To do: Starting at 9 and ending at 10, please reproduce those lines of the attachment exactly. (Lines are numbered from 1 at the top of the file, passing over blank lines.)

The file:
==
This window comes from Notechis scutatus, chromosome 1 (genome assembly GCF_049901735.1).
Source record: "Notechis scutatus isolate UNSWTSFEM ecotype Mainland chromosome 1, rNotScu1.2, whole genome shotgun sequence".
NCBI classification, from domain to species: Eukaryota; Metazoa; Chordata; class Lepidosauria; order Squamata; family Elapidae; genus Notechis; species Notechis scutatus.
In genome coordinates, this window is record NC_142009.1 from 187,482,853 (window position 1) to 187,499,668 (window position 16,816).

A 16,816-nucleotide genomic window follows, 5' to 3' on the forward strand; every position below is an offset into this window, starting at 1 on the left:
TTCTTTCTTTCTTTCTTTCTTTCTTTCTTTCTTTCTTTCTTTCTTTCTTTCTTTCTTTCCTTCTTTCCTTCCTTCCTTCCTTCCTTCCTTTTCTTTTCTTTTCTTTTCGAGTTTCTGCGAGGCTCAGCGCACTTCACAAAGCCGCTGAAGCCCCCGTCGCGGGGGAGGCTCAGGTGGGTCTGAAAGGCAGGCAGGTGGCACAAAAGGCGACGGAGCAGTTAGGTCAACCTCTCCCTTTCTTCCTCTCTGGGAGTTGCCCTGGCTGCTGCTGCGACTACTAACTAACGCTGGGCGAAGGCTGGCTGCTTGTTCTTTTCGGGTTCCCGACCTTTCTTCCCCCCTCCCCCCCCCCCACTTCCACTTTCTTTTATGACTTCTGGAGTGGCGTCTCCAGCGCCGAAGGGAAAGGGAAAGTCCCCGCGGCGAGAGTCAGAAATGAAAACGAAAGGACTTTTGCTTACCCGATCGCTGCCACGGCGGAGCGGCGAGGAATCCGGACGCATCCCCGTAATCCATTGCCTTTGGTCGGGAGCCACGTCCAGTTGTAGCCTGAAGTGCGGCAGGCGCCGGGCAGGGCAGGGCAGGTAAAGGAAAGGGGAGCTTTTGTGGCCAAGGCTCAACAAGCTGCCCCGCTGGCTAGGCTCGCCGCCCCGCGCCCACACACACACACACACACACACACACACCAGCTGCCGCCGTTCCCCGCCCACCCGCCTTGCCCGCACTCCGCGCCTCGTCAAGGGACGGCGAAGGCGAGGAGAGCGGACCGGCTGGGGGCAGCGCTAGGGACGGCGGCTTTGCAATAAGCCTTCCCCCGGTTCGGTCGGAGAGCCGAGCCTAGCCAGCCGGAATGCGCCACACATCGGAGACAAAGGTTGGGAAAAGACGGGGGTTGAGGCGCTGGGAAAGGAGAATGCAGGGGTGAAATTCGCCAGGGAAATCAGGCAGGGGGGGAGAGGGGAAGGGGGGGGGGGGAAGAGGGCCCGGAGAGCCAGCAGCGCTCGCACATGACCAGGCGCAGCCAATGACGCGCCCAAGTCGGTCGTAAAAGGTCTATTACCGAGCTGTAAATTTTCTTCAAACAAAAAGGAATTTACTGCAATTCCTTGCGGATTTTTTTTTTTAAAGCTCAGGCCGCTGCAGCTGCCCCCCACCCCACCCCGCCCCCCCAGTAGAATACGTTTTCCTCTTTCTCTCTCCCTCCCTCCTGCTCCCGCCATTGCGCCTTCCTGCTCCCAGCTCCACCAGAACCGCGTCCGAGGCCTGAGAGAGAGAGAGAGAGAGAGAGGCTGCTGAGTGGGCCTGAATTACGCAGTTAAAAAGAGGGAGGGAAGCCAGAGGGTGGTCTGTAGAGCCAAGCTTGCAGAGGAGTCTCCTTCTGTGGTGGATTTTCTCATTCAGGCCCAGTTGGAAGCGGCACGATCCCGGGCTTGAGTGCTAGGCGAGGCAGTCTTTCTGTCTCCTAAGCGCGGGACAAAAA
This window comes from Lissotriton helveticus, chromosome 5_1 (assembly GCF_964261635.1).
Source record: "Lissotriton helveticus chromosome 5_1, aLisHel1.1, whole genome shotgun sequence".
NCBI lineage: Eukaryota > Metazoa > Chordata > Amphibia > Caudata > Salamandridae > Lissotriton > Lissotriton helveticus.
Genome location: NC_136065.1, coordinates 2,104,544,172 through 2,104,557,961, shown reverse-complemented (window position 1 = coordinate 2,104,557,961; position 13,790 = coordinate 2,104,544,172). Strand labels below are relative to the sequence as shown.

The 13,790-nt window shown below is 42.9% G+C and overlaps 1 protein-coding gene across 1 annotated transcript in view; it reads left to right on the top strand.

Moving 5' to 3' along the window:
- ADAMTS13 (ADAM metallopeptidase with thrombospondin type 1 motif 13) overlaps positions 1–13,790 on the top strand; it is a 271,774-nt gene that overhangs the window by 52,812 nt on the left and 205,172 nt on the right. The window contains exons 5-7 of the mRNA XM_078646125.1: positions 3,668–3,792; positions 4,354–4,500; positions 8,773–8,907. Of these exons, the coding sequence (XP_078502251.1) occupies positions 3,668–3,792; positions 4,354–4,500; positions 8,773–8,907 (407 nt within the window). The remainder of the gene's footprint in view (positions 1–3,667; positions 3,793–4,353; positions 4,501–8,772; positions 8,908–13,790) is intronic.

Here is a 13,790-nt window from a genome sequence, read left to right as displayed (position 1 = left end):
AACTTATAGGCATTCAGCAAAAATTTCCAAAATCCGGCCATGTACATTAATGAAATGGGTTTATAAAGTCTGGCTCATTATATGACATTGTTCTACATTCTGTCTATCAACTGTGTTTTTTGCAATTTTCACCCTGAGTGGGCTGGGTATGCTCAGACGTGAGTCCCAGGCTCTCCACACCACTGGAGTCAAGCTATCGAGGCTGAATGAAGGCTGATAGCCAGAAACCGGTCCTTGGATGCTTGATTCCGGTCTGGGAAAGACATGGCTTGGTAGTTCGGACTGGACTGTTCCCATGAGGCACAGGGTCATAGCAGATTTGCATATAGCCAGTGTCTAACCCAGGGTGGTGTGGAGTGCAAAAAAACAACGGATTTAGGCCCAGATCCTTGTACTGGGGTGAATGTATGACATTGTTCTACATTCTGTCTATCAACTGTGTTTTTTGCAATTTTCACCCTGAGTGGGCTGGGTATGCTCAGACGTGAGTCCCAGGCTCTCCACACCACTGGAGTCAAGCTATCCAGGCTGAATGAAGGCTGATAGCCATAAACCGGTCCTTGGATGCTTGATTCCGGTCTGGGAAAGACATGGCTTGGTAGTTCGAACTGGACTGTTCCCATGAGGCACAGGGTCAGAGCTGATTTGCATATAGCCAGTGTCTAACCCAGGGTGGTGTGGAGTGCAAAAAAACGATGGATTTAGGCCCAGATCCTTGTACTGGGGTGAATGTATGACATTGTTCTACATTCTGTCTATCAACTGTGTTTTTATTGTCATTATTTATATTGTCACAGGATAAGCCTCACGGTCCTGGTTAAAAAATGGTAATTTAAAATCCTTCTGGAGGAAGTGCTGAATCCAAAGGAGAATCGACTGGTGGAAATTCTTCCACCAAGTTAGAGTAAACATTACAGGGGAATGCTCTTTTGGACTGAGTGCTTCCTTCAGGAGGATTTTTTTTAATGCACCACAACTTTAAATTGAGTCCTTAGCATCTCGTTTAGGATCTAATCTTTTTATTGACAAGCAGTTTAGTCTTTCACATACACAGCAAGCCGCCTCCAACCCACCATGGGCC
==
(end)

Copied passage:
NCBI lineage: Eukaryota > Metazoa > Chordata > Amphibia > Caudata > Salamandridae > Lissotriton > Lissotriton helveticus.
Genome location: NC_136065.1, coordinates 2,104,544,172 through 2,104,557,961, shown reverse-complemented (window position 1 = coordinate 2,104,557,961; position 13,790 = coordinate 2,104,544,172). Strand labels below are relative to the sequence as shown.